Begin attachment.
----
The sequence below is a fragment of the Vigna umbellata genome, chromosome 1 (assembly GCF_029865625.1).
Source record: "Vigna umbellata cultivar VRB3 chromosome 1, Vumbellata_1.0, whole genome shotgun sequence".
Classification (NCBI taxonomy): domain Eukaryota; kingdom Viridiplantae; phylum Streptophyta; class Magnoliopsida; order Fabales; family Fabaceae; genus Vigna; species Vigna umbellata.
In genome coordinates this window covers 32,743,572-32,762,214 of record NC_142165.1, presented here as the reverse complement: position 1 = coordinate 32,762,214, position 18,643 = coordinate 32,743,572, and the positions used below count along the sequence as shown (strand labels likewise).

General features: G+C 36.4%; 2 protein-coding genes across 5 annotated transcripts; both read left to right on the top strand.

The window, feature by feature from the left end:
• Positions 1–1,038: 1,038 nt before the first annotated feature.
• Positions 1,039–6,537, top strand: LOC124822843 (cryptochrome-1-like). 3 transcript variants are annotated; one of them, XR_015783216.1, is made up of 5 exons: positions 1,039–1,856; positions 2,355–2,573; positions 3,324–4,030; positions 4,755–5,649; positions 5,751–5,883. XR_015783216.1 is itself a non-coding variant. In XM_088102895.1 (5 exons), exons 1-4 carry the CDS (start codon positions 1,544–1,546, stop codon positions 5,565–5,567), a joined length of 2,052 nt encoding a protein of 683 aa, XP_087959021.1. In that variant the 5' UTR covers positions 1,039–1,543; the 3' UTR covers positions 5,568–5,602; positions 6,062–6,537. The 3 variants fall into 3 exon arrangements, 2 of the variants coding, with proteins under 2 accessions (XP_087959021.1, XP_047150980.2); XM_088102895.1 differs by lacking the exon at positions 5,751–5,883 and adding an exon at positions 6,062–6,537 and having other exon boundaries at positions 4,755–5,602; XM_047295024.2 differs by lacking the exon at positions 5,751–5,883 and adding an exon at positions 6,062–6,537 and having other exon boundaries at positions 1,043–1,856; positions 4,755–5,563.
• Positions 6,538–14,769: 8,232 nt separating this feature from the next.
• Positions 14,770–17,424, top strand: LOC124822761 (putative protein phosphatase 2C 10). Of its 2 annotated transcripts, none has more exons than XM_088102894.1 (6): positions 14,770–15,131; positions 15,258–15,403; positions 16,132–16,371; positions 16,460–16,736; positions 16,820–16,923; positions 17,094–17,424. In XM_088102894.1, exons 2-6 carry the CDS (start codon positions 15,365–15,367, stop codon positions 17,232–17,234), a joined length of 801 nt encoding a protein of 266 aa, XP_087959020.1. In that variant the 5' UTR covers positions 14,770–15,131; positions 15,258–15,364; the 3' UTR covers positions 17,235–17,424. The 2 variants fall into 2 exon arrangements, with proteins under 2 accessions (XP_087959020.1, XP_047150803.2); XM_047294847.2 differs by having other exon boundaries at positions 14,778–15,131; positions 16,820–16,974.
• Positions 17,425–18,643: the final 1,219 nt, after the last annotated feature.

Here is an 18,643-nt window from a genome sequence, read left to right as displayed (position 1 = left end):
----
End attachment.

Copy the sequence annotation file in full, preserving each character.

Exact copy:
The sequence below is a fragment of the Vigna umbellata genome, chromosome 1 (assembly GCF_029865625.1).
Source record: "Vigna umbellata cultivar VRB3 chromosome 1, Vumbellata_1.0, whole genome shotgun sequence".
Classification (NCBI taxonomy): domain Eukaryota; kingdom Viridiplantae; phylum Streptophyta; class Magnoliopsida; order Fabales; family Fabaceae; genus Vigna; species Vigna umbellata.
In genome coordinates this window covers 32,743,572-32,762,214 of record NC_142165.1, presented here as the reverse complement: position 1 = coordinate 32,762,214, position 18,643 = coordinate 32,743,572, and the positions used below count along the sequence as shown (strand labels likewise).

General features: G+C 36.4%; 2 protein-coding genes across 5 annotated transcripts; both read left to right on the top strand.

The window, feature by feature from the left end:
• Positions 1–1,038: 1,038 nt before the first annotated feature.
• Positions 1,039–6,537, top strand: LOC124822843 (cryptochrome-1-like). 3 transcript variants are annotated; one of them, XR_015783216.1, is made up of 5 exons: positions 1,039–1,856; positions 2,355–2,573; positions 3,324–4,030; positions 4,755–5,649; positions 5,751–5,883. XR_015783216.1 is itself a non-coding variant. In XM_088102895.1 (5 exons), exons 1-4 carry the CDS (start codon positions 1,544–1,546, stop codon positions 5,565–5,567), a joined length of 2,052 nt encoding a protein of 683 aa, XP_087959021.1. In that variant the 5' UTR covers positions 1,039–1,543; the 3' UTR covers positions 5,568–5,602; positions 6,062–6,537. The 3 variants fall into 3 exon arrangements, 2 of the variants coding, with proteins under 2 accessions (XP_087959021.1, XP_047150980.2); XM_088102895.1 differs by lacking the exon at positions 5,751–5,883 and adding an exon at positions 6,062–6,537 and having other exon boundaries at positions 4,755–5,602; XM_047295024.2 differs by lacking the exon at positions 5,751–5,883 and adding an exon at positions 6,062–6,537 and having other exon boundaries at positions 1,043–1,856; positions 4,755–5,563.
• Positions 6,538–14,769: 8,232 nt separating this feature from the next.
• Positions 14,770–17,424, top strand: LOC124822761 (putative protein phosphatase 2C 10). Of its 2 annotated transcripts, none has more exons than XM_088102894.1 (6): positions 14,770–15,131; positions 15,258–15,403; positions 16,132–16,371; positions 16,460–16,736; positions 16,820–16,923; positions 17,094–17,424. In XM_088102894.1, exons 2-6 carry the CDS (start codon positions 15,365–15,367, stop codon positions 17,232–17,234), a joined length of 801 nt encoding a protein of 266 aa, XP_087959020.1. In that variant the 5' UTR covers positions 14,770–15,131; positions 15,258–15,364; the 3' UTR covers positions 17,235–17,424. The 2 variants fall into 2 exon arrangements, with proteins under 2 accessions (XP_087959020.1, XP_047150803.2); XM_047294847.2 differs by having other exon boundaries at positions 14,778–15,131; positions 16,820–16,974.
• Positions 17,425–18,643: the final 1,219 nt, after the last annotated feature.

Here is an 18,643-nt window from a genome sequence, read left to right as displayed (position 1 = left end):